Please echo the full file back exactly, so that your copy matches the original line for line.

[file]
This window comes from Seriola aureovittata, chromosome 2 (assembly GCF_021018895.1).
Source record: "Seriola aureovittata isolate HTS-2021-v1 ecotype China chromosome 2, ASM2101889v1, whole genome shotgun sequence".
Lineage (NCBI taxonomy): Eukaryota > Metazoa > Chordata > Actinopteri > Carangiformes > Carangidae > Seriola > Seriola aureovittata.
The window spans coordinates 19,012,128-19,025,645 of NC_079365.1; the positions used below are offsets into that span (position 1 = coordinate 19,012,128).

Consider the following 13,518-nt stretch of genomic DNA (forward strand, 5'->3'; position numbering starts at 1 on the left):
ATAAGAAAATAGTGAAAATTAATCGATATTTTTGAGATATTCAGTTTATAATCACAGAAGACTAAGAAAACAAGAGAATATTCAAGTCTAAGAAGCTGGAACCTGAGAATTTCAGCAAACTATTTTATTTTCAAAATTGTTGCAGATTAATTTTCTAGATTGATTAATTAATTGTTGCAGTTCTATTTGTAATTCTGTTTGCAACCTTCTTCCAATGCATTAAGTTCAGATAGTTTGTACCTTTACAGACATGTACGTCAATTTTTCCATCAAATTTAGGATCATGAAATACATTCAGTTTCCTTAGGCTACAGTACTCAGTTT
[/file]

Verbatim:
This window comes from Seriola aureovittata, chromosome 2 (assembly GCF_021018895.1).
Source record: "Seriola aureovittata isolate HTS-2021-v1 ecotype China chromosome 2, ASM2101889v1, whole genome shotgun sequence".
Lineage (NCBI taxonomy): Eukaryota > Metazoa > Chordata > Actinopteri > Carangiformes > Carangidae > Seriola > Seriola aureovittata.
The window spans coordinates 19,012,128-19,025,645 of NC_079365.1; the positions used below are offsets into that span (position 1 = coordinate 19,012,128).

Consider the following 13,518-nt stretch of genomic DNA (forward strand, 5'->3'; position numbering starts at 1 on the left):
ATAAGAAAATAGTGAAAATTAATCGATATTTTTGAGATATTCAGTTTATAATCACAGAAGACTAAGAAAACAAGAGAATATTCAAGTCTAAGAAGCTGGAACCTGAGAATTTCAGCAAACTATTTTATTTTCAAAATTGTTGCAGATTAATTTTCTAGATTGATTAATTAATTGTTGCAGTTCTATTTGTAATTCTGTTTGCAACCTTCTTCCAATGCATTAAGTTCAGATAGTTTGTACCTTTACAGACATGTACGTCAATTTTTCCATCAAATTTAGGATCATGAAATACATTCAGTTTCCTTAGGCTACAGTACTCAGTTT